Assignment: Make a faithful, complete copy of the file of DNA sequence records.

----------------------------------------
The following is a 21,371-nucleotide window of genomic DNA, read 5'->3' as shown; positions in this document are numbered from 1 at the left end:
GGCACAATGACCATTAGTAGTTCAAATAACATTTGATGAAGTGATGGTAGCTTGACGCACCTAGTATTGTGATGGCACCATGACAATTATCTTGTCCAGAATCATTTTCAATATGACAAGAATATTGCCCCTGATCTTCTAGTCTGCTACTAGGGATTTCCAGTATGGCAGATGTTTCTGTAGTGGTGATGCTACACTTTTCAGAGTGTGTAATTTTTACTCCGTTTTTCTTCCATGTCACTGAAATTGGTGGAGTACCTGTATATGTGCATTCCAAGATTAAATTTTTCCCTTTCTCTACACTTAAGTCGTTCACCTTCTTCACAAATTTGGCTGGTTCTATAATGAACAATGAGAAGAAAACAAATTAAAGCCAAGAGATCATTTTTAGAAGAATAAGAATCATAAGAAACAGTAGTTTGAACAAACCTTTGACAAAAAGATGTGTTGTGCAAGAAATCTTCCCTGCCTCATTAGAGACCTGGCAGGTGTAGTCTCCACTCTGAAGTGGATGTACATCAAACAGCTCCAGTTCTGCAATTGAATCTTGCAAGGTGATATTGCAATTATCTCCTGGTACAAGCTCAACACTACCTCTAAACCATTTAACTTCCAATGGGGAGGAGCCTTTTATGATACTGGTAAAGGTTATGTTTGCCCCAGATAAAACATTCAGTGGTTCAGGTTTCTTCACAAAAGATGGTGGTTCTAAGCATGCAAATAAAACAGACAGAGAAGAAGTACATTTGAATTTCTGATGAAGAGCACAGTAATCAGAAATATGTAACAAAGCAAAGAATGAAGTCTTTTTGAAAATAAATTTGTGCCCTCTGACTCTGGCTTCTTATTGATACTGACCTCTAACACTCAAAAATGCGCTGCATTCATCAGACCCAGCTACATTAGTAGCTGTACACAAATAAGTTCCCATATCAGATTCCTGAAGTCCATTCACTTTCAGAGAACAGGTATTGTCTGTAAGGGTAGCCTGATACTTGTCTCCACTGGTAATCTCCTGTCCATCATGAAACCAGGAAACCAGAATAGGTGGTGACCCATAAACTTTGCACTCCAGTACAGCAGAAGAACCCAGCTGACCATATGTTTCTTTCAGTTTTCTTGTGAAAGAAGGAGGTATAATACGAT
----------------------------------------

The following is a 21,371-nucleotide window of genomic DNA, read 5'->3' as shown; positions in this document are numbered from 1 at the left end:
GGCACAATGACCATTAGTAGTTCAAATAACATTTGATGAAGTGATGGTAGCTTGACGCACCTAGTATTGTGATGGCACCATGACAATTATCTTGTCCAGAATCATTTTCAATATGACAAGAATATTGCCCCTGATCTTCTAGTCTGCTACTAGGGATTTCCAGTATGGCAGATGTTTCTGTAGTGGTGATGCTACACTTTTCAGAGTGTGTAATTTTTACTCCGTTTTTCTTCCATGTCACTGAAATTGGTGGAGTACCTGTATATGTGCATTCCAAGATTAAATTTTTCCCTTTCTCTACACTTAAGTCGTTCACCTTCTTCACAAATTTGGCTGGTTCTATAATGAACAATGAGAAGAAAACAAATTAAAGCCAAGAGATCATTTTTAGAAGAATAAGAATCATAAGAAACAGTAGTTTGAACAAACCTTTGACAAAAAGATGTGTTGTGCAAGAAATCTTCCCTGCCTCATTAGAGACCTGGCAGGTGTAGTCTCCACTCTGAAGTGGATGTACATCAAACAGCTCCAGTTCTGCAATTGAATCTTGCAAGGTGATATTGCAATTATCTCCTGGTACAAGCTCAACACTACCTCTAAACCATTTAACTTCCAATGGGGAGGAGCCTTTTATGATACTGGTAAAGGTTATGTTTGCCCCAGATAAAACATTCAGTGGTTCAGGTTTCTTCACAAAAGATGGTGGTTCTAAGCATGCAAATAAAACAGACAGAGAAGAAGTACATTTGAATTTCTGATGAAGAGCACAGTAATCAGAAATATGTAACAAAGCAAAGAATGAAGTCTTTTTGAAAATAAATTTGTGCCCTCTGACTCTGGCTTCTTATTGATACTGACCTCTAACACTCAAAAATGCGCTGCATTCATCAGACCCAGCTACATTAGTAGCTGTACACAAATAAGTTCCCATATCAGATTCCTGAAGTCCATTCACTTTCAGAGAACAGGTATTGTCTGTAAGGGTAGCCTGATACTTGTCTCCACTGGTAATCTCCTGTCCATCATGAAACCAGGAAACCAGAATAGGTGGTGACCCATAAACTTTGCACTCCAGTACAGCAGAAGAACCCAGCTGACCATATGTTTCTTTCAGTTTTCTTGTGAAAGAAGGAGGTATAATACGAT